# STT 861 Theory of Prob and STT I Lecture Note - 2

2017-09-13

Some of the basic probability and statistics concepts. joint probabilities, combinatories; conditional probabilities and independence and their examples; Bayes' rule.

# Portal to all the other notes

- Lecture 01 - 2017.09.06
- Lecture 02 - 2017.09.13 -> This post
- Lecture 03 - 2017.09.20
- Lecture 04 - 2017.09.27
- Lecture 05 - 2017.10.04
- Lecture 06 - 2017.10.11
- Lecture 07 - 2017.10.18
- Lecture 08 - 2017.10.25
- Lecture 09 - 2017.11.01
- Lecture 10 - 2017.11.08
- Lecture 11 - 2017.11.15
- Lecture 12 - 2017.11.20
- Lecture 13 - 2017.11.29
- Lecture 14 - 2017.12.06

# Lecture 02 - Sept 13 2017

Recall: If A & B are 2 disjoint events, then $P[A\cup B]=P[A]+P[B]$, $P[A\cap B]=P[A]\cdot P[B]$.

If $A\cup B \neq \varnothing$, then $P[A\cap B]=P[A]\cdot P[B] - P[A\cap B]$.

General formula (“inclusion-exclusion formula”)

### Example 1

Weather data for 2 consecutive days in some month in some location. We aggregate this data and find: ‘R1 is rain on 1st day’, ‘R2 is rain on 2nd day’. $P[R1]=0.6, P[R2]=0.5, P[R1\cap R2^C]=0.2$. Find $P[R1\cap R2]$ and $P[R1\cup R2]$.

Answer:

$P[(R1\cap R2^C)\cup(R1\cap R2)]=P[R1]$.

$P[R1\cap R2^C]+P[R1\cap R2]=P[R1] \rightarrow P[R1\cap R2]=0.4$

$P[R1\cup R2] = P[R1] + P[R2] - P[R1\cap R2]=0.6+0.5-0.4 = 0.7$

### Example to introduce the use of some combinatories

Form a jury with 6 people. We choose from a group with 8 men & 7 women. Find the prob that there are exactly 2 women in the selected jury.

Need an assumption about the relative prob. of people being picked: 6/15. Every one has equal chance of being picked.

P=({# of ways to pick exactly 2 women})/({# of ways to pick 6 out of 15})

$(C_7^2 \times C_8^4)/C_{15}^6 $

(tree idea)

$C_{15}^6 = 5005$

numerator$ = 21 \times 70 = 1470$

$P = 1470/5005=0.2937$

After the break.

## Chapter 1.3 Conditional prob. & independence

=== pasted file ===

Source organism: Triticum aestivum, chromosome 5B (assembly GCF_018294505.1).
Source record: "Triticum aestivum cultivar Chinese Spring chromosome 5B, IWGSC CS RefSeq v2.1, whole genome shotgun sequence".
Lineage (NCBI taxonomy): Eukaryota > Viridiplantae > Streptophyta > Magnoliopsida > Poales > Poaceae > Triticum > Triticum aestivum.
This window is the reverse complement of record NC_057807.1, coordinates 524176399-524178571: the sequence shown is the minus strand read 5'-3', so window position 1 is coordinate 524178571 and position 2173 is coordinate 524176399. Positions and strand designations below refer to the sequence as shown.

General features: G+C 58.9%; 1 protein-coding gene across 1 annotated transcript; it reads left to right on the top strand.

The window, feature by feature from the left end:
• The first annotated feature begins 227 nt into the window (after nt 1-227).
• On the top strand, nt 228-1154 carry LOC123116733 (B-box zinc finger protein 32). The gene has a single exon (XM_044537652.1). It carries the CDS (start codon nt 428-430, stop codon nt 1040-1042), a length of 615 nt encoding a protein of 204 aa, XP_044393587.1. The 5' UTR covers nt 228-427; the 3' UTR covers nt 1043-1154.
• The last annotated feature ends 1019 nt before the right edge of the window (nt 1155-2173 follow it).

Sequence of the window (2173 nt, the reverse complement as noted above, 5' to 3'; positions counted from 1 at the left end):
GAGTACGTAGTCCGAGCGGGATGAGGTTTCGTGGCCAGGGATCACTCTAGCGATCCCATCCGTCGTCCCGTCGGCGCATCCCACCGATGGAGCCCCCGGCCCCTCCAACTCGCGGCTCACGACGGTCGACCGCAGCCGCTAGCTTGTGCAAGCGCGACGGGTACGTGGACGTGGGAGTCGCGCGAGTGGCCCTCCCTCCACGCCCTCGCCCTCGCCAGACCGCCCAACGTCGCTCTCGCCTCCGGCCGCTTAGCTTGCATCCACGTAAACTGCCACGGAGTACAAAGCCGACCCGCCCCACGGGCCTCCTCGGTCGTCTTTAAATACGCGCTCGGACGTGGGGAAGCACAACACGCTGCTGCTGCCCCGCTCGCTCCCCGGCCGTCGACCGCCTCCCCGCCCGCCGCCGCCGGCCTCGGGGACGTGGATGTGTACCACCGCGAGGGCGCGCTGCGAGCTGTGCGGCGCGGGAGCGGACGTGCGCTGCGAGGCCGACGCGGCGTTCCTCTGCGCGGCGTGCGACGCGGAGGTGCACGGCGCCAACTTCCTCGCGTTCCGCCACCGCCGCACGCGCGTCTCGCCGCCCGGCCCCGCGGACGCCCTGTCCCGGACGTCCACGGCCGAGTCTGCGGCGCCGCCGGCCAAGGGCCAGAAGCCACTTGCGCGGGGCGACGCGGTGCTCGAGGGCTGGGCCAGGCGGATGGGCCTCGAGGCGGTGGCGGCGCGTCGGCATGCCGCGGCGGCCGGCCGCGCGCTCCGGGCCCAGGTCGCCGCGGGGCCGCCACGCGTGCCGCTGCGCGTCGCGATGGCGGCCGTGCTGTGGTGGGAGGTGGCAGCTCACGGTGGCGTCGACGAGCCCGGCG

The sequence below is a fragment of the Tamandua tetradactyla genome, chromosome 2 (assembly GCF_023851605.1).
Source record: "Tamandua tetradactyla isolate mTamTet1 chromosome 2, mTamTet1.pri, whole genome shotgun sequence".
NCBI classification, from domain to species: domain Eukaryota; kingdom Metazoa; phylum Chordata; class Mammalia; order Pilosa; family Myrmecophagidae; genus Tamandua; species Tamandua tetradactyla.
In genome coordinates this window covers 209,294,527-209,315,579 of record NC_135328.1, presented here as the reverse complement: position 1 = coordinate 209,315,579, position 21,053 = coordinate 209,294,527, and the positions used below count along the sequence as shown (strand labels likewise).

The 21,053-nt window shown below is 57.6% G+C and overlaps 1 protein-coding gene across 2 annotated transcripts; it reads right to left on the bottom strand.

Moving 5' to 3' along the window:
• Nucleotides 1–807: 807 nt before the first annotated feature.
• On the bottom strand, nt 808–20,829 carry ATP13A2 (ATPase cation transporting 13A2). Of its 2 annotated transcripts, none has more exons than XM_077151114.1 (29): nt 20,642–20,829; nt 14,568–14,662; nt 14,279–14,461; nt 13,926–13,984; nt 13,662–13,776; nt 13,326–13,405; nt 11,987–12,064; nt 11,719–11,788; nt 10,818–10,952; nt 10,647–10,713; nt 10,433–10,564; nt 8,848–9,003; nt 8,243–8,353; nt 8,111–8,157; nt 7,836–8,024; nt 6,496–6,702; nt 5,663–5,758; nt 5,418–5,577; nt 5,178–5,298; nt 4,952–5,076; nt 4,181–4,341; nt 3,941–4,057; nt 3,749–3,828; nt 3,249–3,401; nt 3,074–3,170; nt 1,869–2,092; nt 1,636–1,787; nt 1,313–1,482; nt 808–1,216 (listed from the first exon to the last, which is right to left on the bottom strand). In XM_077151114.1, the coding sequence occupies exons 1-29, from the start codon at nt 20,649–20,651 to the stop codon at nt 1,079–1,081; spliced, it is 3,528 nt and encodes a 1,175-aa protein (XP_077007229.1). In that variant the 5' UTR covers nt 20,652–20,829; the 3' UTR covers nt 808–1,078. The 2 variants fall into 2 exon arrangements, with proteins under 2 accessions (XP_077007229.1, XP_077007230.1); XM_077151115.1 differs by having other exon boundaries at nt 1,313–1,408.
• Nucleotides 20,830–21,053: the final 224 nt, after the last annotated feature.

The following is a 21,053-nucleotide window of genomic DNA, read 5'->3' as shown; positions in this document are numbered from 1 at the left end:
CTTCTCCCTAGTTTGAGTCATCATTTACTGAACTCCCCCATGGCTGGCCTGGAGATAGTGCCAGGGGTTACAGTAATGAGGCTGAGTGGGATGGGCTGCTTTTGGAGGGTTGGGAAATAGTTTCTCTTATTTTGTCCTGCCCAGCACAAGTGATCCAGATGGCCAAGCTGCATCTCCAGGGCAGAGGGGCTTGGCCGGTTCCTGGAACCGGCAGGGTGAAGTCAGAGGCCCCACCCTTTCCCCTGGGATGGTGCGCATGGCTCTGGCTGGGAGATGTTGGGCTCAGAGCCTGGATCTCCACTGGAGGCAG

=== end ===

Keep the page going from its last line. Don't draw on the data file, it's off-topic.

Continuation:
**Definition**: A & B are independence events, if $P[A\cap B] = P[A] \times P[B]$.

The definition comes from the definition of conditional prob.

**Definition**: Let A & B be two events. The conditional prob of B given A denoted by $P[B|A]$, is $P[A \cap B]/P[A]$.

Note: if $P[B|A] = P[B]$ (given information of A does not affect/influence the chance of B), then the definition is proven.

### Example 2

$P[disease]= 0.006$. Test: positive vs negative. $P[positive|dissease] = 0.98$ (sensitivity). $P[pos|no disease]=0.01$.

Q1: Find prob P[pos].

$P[pos] = P[pos \cap disease] + P[neg \cap no disease]$

$P[pos|disease] = P[pos \cap disease]/P[disease] $

$P[pos \cap disease] = 0.98\times0.006$

similarly, $P[neg \cap no~disease] = (1- 0.99)\times(1-0.006)$

$P[pos] = 0.98\times0.006 + (1- 0.99)\times(1-0.006) = 1.582\%$

Q2: Find $P[dis|pos]$.

$P[dis|pos] = P[dis \cap pos]/P[pos] = 0.00588/0.01582 = 0.3717$

The law of total probabilities:

Let $A_1, A_2, …, A_n$ be a partition of $\Omega$. ($A_i$ are all mutually incompatible, and $\sum A_i=\Omega$)

then for any $B\in\Omega$, $P[B]=\sum_i P[B|A_i]P[A_i]$.

Try to prove it at home.

### Bayes’ rule

denominator: from law of total prob when n=2, $A_1=A,A_2=A^C$

#### General Bayes’ Rule:

For every fixed $i$:

Role of different pieces of information in the formula:

- $P[A|B]$: B has happend, the prob of A.
- $P[A]$ and $P[A^C]$: “The prori” a priori info about the events you are interested in, regard of the observation.
- $P[B|A]$ and $P[B|A^C]$: “Likelihood” likelihoods that eventsthat you observe B actually happen given the events of interest to you.

At home, relate disease example problem to Bayes’ rule.

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